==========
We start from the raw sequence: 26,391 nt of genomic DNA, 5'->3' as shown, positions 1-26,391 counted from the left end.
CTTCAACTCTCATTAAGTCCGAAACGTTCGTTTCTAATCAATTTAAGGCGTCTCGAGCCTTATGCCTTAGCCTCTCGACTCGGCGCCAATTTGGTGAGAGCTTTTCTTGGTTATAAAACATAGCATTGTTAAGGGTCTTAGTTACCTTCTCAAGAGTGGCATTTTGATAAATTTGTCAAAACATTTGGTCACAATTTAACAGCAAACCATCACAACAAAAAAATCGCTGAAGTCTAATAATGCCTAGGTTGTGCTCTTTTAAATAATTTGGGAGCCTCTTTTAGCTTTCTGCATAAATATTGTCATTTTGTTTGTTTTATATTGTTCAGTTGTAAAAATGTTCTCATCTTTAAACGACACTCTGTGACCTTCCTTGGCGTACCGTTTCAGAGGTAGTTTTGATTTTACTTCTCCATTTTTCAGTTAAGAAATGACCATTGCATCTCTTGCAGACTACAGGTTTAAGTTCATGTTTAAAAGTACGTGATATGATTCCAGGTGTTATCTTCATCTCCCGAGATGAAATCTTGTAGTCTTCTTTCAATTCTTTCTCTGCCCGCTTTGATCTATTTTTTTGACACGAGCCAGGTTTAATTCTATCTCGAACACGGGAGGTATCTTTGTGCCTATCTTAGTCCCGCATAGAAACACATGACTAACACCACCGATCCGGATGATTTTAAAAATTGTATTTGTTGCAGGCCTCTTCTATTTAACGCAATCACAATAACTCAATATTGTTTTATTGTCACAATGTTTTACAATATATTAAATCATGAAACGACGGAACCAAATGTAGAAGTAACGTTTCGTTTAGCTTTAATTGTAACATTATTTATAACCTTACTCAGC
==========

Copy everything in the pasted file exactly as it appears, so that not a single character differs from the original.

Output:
We start from the raw sequence: 26,391 nt of genomic DNA, 5'->3' as shown, positions 1-26,391 counted from the left end.
CTTCAACTCTCATTAAGTCCGAAACGTTCGTTTCTAATCAATTTAAGGCGTCTCGAGCCTTATGCCTTAGCCTCTCGACTCGGCGCCAATTTGGTGAGAGCTTTTCTTGGTTATAAAACATAGCATTGTTAAGGGTCTTAGTTACCTTCTCAAGAGTGGCATTTTGATAAATTTGTCAAAACATTTGGTCACAATTTAACAGCAAACCATCACAACAAAAAAATCGCTGAAGTCTAATAATGCCTAGGTTGTGCTCTTTTAAATAATTTGGGAGCCTCTTTTAGCTTTCTGCATAAATATTGTCATTTTGTTTGTTTTATATTGTTCAGTTGTAAAAATGTTCTCATCTTTAAACGACACTCTGTGACCTTCCTTGGCGTACCGTTTCAGAGGTAGTTTTGATTTTACTTCTCCATTTTTCAGTTAAGAAATGACCATTGCATCTCTTGCAGACTACAGGTTTAAGTTCATGTTTAAAAGTACGTGATATGATTCCAGGTGTTATCTTCATCTCCCGAGATGAAATCTTGTAGTCTTCTTTCAATTCTTTCTCTGCCCGCTTTGATCTATTTTTTTGACACGAGCCAGGTTTAATTCTATCTCGAACACGGGAGGTATCTTTGTGCCTATCTTAGTCCCGCATAGAAACACATGACTAACACCACCGATCCGGATGATTTTAAAAATTGTATTTGTTGCAGGCCTCTTCTATTTAACGCAATCACAATAACTCAATATTGTTTTATTGTCACAATGTTTTACAATATATTAAATCATGAAACGACGGAACCAAATGTAGAAGTAACGTTTCGTTTAGCTTTAATTGTAACATTATTTATAACCTTACTCAGC